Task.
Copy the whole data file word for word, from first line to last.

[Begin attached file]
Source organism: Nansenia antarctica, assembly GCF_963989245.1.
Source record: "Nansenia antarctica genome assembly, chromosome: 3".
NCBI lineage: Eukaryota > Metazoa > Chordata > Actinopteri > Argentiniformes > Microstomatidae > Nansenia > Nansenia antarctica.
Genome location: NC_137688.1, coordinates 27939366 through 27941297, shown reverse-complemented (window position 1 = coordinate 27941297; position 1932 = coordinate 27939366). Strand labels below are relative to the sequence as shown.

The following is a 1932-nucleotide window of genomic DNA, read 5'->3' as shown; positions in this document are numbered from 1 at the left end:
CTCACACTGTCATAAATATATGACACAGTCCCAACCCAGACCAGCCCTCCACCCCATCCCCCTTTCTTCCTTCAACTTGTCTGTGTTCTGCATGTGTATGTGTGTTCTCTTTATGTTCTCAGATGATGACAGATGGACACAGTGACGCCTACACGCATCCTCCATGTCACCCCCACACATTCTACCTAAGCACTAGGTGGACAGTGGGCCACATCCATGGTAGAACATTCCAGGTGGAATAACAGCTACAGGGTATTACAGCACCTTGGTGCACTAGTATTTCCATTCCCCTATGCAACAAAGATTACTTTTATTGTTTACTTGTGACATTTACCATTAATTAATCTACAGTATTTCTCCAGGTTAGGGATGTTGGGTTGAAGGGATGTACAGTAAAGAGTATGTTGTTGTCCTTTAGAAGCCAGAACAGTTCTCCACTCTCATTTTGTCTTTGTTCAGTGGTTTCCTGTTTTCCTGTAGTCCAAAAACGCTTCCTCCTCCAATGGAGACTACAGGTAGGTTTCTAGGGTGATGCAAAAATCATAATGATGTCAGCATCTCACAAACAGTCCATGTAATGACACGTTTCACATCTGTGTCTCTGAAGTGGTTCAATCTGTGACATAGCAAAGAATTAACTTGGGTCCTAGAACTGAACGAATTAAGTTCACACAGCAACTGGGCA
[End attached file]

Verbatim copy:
Source organism: Nansenia antarctica, assembly GCF_963989245.1.
Source record: "Nansenia antarctica genome assembly, chromosome: 3".
NCBI lineage: Eukaryota > Metazoa > Chordata > Actinopteri > Argentiniformes > Microstomatidae > Nansenia > Nansenia antarctica.
Genome location: NC_137688.1, coordinates 27939366 through 27941297, shown reverse-complemented (window position 1 = coordinate 27941297; position 1932 = coordinate 27939366). Strand labels below are relative to the sequence as shown.

The following is a 1932-nucleotide window of genomic DNA, read 5'->3' as shown; positions in this document are numbered from 1 at the left end:
CTCACACTGTCATAAATATATGACACAGTCCCAACCCAGACCAGCCCTCCACCCCATCCCCCTTTCTTCCTTCAACTTGTCTGTGTTCTGCATGTGTATGTGTGTTCTCTTTATGTTCTCAGATGATGACAGATGGACACAGTGACGCCTACACGCATCCTCCATGTCACCCCCACACATTCTACCTAAGCACTAGGTGGACAGTGGGCCACATCCATGGTAGAACATTCCAGGTGGAATAACAGCTACAGGGTATTACAGCACCTTGGTGCACTAGTATTTCCATTCCCCTATGCAACAAAGATTACTTTTATTGTTTACTTGTGACATTTACCATTAATTAATCTACAGTATTTCTCCAGGTTAGGGATGTTGGGTTGAAGGGATGTACAGTAAAGAGTATGTTGTTGTCCTTTAGAAGCCAGAACAGTTCTCCACTCTCATTTTGTCTTTGTTCAGTGGTTTCCTGTTTTCCTGTAGTCCAAAAACGCTTCCTCCTCCAATGGAGACTACAGGTAGGTTTCTAGGGTGATGCAAAAATCATAATGATGTCAGCATCTCACAAACAGTCCATGTAATGACACGTTTCACATCTGTGTCTCTGAAGTGGTTCAATCTGTGACATAGCAAAGAATTAACTTGGGTCCTAGAACTGAACGAATTAAGTTCACACAGCAACTGGGCA